by Renaud Anjoran in 'Quality Inspection Blog'
Wholesalers and retail chains make up the vast majority of the products imported from China. They buy large volumes, and then sell the good out of their inventory — either to several domestic customers, or in their own stores.
This is the traditional model. It excludes most would-be importers because factories don’t accept small orders (see tips to decrease a minimum order quantity). And I can see that it is eroded day after day by a new trend: small-quantity imports.
I see three alternative models that are emerging.
1. Drop-shipping direct from China
This is already a popular solution for buying products that are standard, light, and of high value. As my friend Mike wrote in a previous article:
You can dropship from China direct, 1 piece at a time, direct to customers… but these will be items produced by the factories themselves, non-branded, or branded with the factory information.
It generally means buying stock directly from a factory. A clear limit on this model is this made-to-stock requirement. It is not very popular for several reasons:
Another problem is the courier fee. A DHL package from China costs easily 30-50 USD.
But the main problem, in my mind, is that the buyer relies on the Chinese supplier for everything related to safety and quality. I guess it is fine for small quantities, in product categories that are not too sensitive (forget about children toys, home appliances…).
Some platforms already fullfil this need: DHGate, JMwant (launching in English soon), etc.
2. Container self-consolidation
Every year, thousands of importers go to Yiwu city’s permanent wholesale market. They can buy small quantities of standard products from several suppliers, and get it all consolidated in one container.
How does it work?
(This is also possible in other places, for standard products that are made in the same area. For example: electronic products in Shenzhen.)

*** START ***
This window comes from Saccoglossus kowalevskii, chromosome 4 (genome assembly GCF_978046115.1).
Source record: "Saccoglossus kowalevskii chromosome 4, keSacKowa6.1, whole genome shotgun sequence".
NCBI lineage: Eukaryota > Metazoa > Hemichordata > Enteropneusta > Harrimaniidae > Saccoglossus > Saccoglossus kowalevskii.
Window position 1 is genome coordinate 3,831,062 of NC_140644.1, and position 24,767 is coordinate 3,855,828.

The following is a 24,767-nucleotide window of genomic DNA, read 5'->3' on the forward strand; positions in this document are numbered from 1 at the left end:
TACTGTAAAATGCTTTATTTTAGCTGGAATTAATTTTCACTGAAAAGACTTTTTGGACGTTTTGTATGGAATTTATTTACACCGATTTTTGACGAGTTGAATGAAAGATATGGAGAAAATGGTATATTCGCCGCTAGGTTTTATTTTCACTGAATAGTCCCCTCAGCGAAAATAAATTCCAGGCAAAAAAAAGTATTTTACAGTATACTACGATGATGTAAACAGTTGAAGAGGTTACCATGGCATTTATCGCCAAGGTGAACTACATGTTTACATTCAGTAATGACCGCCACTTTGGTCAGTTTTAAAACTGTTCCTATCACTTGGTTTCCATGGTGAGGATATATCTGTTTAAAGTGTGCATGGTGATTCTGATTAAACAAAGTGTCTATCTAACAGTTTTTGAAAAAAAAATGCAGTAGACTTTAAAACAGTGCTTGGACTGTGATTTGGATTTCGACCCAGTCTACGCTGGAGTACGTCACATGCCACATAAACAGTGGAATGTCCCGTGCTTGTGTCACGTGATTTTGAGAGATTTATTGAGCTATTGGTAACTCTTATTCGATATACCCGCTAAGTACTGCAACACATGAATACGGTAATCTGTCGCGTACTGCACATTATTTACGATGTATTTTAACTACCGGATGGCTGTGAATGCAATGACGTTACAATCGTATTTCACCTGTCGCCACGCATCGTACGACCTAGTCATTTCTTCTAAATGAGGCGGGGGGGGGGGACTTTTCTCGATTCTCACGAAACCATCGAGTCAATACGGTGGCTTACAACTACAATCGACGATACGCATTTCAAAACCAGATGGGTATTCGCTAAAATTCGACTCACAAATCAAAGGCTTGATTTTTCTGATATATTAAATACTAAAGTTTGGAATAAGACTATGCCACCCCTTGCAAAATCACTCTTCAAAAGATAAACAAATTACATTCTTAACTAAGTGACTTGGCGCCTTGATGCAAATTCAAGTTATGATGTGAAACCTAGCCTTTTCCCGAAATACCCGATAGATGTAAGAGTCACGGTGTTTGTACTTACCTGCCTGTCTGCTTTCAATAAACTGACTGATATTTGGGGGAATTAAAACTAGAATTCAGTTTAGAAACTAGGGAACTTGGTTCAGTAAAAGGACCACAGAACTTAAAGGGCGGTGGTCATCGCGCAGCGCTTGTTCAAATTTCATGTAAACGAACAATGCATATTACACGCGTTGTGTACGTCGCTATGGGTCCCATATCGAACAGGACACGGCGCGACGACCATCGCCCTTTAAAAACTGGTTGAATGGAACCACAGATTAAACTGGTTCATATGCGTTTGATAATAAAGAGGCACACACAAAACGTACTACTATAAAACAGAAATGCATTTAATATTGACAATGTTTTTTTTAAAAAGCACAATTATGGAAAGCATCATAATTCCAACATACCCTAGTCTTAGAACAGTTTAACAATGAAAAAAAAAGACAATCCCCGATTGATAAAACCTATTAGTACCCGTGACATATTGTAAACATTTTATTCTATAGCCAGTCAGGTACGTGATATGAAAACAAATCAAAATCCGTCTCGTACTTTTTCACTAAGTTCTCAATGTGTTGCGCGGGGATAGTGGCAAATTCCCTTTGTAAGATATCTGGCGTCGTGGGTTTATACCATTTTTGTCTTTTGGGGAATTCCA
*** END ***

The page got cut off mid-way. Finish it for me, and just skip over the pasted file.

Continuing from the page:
Granted, we are not talking about very small quantities. But it can be very small quantities of each type of product.
Unfortunately, it also requires that products are made-to-stock, with the same problems as I described above. This solution is popular with importers from Africa, the Middle East, and India, from my observations.
3. The Goupon model, adapted for international trade
I was recently in contact with two companies — one in Australia, one in Canada — that want to take the Groupon model (discount deals that are possible once there are enough buyers) and adapt it to China sourcing. I think it is smart.
Basically, they would fill a container with one type of product from one factory — but only after they had sold the whole order to domestic customers. So one container contains many separate orders from individuals (or small retailers).
Imagine buying products coming from China, with a minimum quantity of 1 piece, and at a slight markup (since the importer didn’t have to keep some inventory or pay for warehousing).
And the good thing is, the goods can be controlled prior to shipment. And the importer can get the manufacturer to sign a contract. It is possible to follow all the tried-and-true processes of traditional importers. That’s what makes me think it can really work.
What do you think?